addressing modes at the cost of one or two more words, and one or two
    more memory access cycles. After trying a few alternate designs I
    found out that, in most cases, I could produce smaller and faster code
    if I did not use the index registers at all.

    (b) No hardware stack support - Must simulate stacks in software to
    support recursion or in-stack local variables, etc.

    (c) Limited addressing range inside the 32Kword address space. Opcodes
    could directly address operands in the same "page" were the opcode was
    located, or in page-0. I believe a page was a block of memory 1024
    words. It was not a relative address, which would have been a little
    more usable. Anything else could only be accessed using indirect
    addressing via a pointer in memory. Setting the MSB in a word address
    added (in hardware) an extra level of indirection. i.e, trying to
    fetch the word pointed by 0x8123 will fetch the word whose address was
    stored at address 0x0123. If that word also had the MSB set one more
    level of indirection will ensue, and so on.

    (d) Different addresses for 16-bit words and 8-bit bytes at the same
    memory location. There were a few byte and string oriented
    instructions using the index registers mentioned above, but they used
    a different addressing form. The basic architecture used word
    addressing. From 0x0000 to 0x7fff words. (32Kwords, 64Kbytes)
    The byte instructions used 0x0000 to 0xffff. The word at address N
    contained the bytes at (byte) addresses 2N and 2N+1.
    Again, after a few false starts trying to save memory, I just made
    char = int = 16 bit.

    I got the compiler to work, but after a while I abandoned it and
    returned to Ratfor, which offered the same or more functionality than
    the original Small-C. (sans recursion)
     
    Roberto Waltman, Jun 5, 2006
    #7
  8. Those are more or less obsolete by now...
    Hasn't been any new RAMless tiny's introduced in years
    --
    Best Regards,
    Ulf Samuelsson

    This message is intended to be my own personal view and it
    may or may not be shared by my employer Atmel Nordic AB
     
    Ulf Samuelsson, Jun 5, 2006
    #8
  9. Anton Erasmus

    Alex Colvin Guest

    There was an early C compiler for the GE 635, which had (36-bit) word
    addressing. Characters (6-bit) and bytes (9-bit) could be addressed only
    via extra indirection words. Where an ordinary pointer fit in 18 bits and
    could be in a register, byte or character pointers needed 36 and could
    only be in memory.

    On the other hand, it was otherwise pretty conventional - flat address
    space (unless you were running Multics on a VM-enabled processor),
    call/return through registers or memory stacks, twos complement.
     
    Alex Colvin, Jun 7, 2006
    #9
  10. Has anyone actually used the 14500 ? - an example of a real application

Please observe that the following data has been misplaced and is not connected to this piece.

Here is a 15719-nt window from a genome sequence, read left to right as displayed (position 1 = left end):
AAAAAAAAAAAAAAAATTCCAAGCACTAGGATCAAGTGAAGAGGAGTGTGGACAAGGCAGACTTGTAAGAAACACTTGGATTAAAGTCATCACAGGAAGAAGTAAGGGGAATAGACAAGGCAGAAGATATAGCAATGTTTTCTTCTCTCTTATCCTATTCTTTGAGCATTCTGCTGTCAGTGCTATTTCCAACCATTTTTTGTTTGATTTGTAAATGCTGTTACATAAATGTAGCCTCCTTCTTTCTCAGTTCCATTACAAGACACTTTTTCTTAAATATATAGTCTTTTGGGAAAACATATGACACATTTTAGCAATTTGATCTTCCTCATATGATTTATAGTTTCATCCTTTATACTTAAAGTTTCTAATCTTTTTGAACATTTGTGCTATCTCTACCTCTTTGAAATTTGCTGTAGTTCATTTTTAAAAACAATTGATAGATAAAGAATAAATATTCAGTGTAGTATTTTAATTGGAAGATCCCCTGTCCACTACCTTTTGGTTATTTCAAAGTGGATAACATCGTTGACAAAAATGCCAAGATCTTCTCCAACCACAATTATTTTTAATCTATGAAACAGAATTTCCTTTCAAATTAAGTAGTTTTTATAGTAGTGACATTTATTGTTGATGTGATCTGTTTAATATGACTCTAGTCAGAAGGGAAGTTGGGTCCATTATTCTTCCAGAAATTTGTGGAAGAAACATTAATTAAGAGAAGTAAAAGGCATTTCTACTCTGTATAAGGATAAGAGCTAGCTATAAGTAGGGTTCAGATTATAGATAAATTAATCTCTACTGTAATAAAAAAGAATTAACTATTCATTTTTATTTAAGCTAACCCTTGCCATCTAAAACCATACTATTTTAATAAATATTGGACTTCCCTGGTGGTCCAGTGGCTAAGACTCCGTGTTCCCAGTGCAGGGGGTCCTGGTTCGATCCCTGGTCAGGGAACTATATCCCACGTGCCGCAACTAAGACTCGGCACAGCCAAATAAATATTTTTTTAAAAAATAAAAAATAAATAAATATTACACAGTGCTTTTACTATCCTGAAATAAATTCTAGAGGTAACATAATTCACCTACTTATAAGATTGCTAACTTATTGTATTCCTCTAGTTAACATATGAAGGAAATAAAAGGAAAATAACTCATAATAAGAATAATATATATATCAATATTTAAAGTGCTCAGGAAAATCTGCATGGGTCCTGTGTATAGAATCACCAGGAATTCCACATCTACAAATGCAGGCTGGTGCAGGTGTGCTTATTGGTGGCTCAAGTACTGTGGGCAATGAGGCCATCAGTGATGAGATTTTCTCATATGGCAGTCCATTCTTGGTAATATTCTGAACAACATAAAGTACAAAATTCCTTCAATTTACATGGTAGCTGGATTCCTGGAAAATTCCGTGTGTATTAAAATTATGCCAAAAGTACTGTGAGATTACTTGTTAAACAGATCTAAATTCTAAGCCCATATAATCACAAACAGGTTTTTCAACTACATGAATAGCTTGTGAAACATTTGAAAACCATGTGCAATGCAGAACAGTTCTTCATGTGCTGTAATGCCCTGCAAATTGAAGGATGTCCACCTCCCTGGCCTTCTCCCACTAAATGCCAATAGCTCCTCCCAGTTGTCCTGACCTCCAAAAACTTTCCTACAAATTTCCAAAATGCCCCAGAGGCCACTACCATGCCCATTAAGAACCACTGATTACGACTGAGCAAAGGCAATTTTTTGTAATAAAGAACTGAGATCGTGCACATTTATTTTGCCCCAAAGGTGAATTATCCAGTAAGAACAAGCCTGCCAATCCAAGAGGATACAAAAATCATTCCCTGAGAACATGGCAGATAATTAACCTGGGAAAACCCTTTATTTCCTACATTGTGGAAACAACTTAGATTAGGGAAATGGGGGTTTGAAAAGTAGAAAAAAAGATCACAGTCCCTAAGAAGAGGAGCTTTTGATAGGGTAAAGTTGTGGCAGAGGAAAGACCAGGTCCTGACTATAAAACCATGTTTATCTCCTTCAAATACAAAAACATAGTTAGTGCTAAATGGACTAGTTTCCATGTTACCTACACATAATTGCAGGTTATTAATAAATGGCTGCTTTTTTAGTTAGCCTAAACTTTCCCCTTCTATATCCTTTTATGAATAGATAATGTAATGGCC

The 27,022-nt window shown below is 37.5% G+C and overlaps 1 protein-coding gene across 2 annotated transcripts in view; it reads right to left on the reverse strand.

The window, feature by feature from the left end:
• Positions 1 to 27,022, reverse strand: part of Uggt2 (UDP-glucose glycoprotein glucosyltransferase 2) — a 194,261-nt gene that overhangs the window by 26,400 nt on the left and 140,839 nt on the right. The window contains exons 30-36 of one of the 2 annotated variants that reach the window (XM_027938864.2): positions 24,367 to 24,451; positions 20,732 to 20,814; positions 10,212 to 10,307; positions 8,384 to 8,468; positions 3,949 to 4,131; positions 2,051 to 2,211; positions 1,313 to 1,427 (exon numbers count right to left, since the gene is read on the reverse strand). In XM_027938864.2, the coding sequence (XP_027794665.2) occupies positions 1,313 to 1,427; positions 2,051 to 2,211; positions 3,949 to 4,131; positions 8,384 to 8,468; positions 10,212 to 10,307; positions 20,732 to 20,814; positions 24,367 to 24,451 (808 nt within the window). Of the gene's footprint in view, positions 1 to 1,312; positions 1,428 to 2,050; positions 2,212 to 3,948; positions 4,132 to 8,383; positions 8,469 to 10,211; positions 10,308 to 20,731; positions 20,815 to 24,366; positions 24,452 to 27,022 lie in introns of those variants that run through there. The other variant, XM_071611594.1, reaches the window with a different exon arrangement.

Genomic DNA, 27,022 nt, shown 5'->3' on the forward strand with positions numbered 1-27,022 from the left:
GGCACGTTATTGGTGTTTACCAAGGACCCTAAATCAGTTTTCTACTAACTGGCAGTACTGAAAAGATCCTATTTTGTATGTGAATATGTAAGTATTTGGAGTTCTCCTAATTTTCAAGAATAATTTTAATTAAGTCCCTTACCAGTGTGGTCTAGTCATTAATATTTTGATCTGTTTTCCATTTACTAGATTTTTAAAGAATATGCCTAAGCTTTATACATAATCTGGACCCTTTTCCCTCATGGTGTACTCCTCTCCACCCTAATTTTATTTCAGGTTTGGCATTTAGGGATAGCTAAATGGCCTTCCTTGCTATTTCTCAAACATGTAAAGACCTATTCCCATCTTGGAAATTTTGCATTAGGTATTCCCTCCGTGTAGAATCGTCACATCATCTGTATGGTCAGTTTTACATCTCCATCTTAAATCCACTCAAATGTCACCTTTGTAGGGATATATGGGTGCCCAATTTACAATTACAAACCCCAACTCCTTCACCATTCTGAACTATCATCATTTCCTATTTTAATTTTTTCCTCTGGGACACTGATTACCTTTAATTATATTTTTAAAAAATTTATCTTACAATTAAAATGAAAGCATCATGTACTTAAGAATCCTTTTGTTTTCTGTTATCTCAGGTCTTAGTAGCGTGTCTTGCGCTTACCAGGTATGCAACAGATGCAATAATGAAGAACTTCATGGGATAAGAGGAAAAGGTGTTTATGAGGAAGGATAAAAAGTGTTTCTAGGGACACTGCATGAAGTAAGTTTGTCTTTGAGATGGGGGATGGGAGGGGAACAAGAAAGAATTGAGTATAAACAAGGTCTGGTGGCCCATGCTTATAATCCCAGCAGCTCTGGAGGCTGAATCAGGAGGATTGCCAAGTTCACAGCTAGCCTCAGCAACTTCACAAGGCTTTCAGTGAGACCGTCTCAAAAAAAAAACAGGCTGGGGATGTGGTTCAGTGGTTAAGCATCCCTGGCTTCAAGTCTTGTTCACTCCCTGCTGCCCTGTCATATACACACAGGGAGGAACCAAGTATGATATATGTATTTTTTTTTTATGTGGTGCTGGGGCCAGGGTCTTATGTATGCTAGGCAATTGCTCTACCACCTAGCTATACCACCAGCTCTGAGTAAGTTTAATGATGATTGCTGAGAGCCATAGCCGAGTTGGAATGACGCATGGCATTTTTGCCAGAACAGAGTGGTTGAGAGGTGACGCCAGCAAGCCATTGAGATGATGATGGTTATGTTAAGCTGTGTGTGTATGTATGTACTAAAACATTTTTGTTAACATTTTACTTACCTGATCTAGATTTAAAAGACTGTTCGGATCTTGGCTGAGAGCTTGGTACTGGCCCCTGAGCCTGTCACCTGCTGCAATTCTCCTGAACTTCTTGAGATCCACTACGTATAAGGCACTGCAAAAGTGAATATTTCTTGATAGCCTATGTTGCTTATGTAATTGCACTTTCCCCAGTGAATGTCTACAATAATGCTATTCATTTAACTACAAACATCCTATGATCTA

would be interesting.

    -jg
     
    Jim Granville, Jun 7, 2006
    #10
  11. Can you clarify this - do you mean you will be (finally)
    able to (eg) RotateRight(arg), and RotateRightCY(arg) ?

    -jg
     
    Jim Granville, Jun 7, 2006
    #11
  12. The real application is for a PLC-like controller. Think ladder logic.


    Best regards,
    Spehro Pefhany
     
    Spehro Pefhany, Jun 8, 2006
    #12

  13. The real application is for a PLC-like controller. Think ladder logic.[/QUOTE]

    I realise what Motorola intended it to be used for; I'm curious if
    anyone actually did a design using one ?

    I have seen PLCs using the Signetics 8X300, which relative to the
    14500, was an advanced chip :)

    -jg
     
    Jim Granville, Jun 8, 2006
    #13
  14. Anton Erasmus

    Paul Burke Guest


    A customer had a 14500-based PLC board for a packing machine back in
    1981-ish when PLCs were expensive. Hex keypad program entry, EEPROM
    program memory. I used to write programs for it, using a photocopied
    coding sheet. It was an antique way of doing things even then. I've
    still got one of them around somewhere.

    Paul Burke
     
    Paul Burke, Jun 8, 2006
    #14
  15. Wow, thanks.
    Was that x8 EPROM, or wider ?
    Did you ever code counters in this ?

    I've been mulling over the idea of doing a 14500 in a CPLD,
    mainly as a teaching exercise.

    I can see simple ladder logic is do-able, but then wondered how to
    implement something like a counter, as the opcodes seem just a little
    short on that. No atomic complement data, for example,
    SKZ, but not SKNZ, and I'd be tempted to allow longer Skip sizes.....

    Maybe it needs a 14500++ :)


    -jg
     
    Jim Granville, Jun 8, 2006
    #15
  16. Anton Erasmus

    Paul Burke Guest

    I've just dug it out of the glory hole... the one I've got here is a
    very late one, with 85 date codes on the chips. The program store is an
    XC2816 with an RS label (that was shortly after they'd stopped being
    Radiospares). The RAM is a 2147. Sadly I junked all the circuit diagrams
    etc. about 6 years ago.

    I never did counters, it was all straightforward relay replacement stuff.

    Paul Burke
     
    Paul Burke, Jun 8, 2006
    #16
  17. Anton Erasmus

    Walter Banks Guest

    Jim,

    TR 18037 allows direct access to the processors registers. If the
    condition codes are declared as a

    register volatile struct {
    int is_IRQ : 1;
    int disable_FIRQ : 1;
    int half_carry : 1;
    int disable_IRQ : 1;
    int N : 1;
    int Z : 1;
    int V : 1;
    int C : 1;
    } CC;

    then

    c = a + CC.C + b;

    should now generate a

    load a
    adc b
    store c

    sequence. Similarily other instructions that
    involve condition code access can now be used.

    w..
     
    Walter Banks, Jun 8, 2006
    #17
  18. Anton Erasmus

    CBFalconer Guest

    Please don't use html and/or attachments in usenet.

    --
    "Our enemies are innovative and resourceful, and so are we.
    They never stop thinking about new ways to harm our country
    and our people, and neither do we." -- G. W. Bush.
    "The people can always be brought to the bidding of the
    leaders. All you have to do is tell them they are being
    attacked and denounce the pacifists for lack of patriotism
    and exposing the country to danger. It works the same way
    in any country." --Hermann Goering.
     
    CBFalconer, Jun 8, 2006
    #18
  19. Thanks,
    Sounds like a worthwhile improvement (when supported:) , but it still
    does not allow access to RR/RRC opcodes ?

    -jg
     
    Jim Granville, Jun 8, 2006
    #19
  20. You probably thought no one would ever ask about it :)
    Thanks.
    I've worked out that counters are possible, with some small extensions.

    As time allows, I think I'll code a 14500, then re-map the 16 opcodes to
    remove dead spaces...
    -jg
     
    Jim Granville, Jun 8, 2006
    #20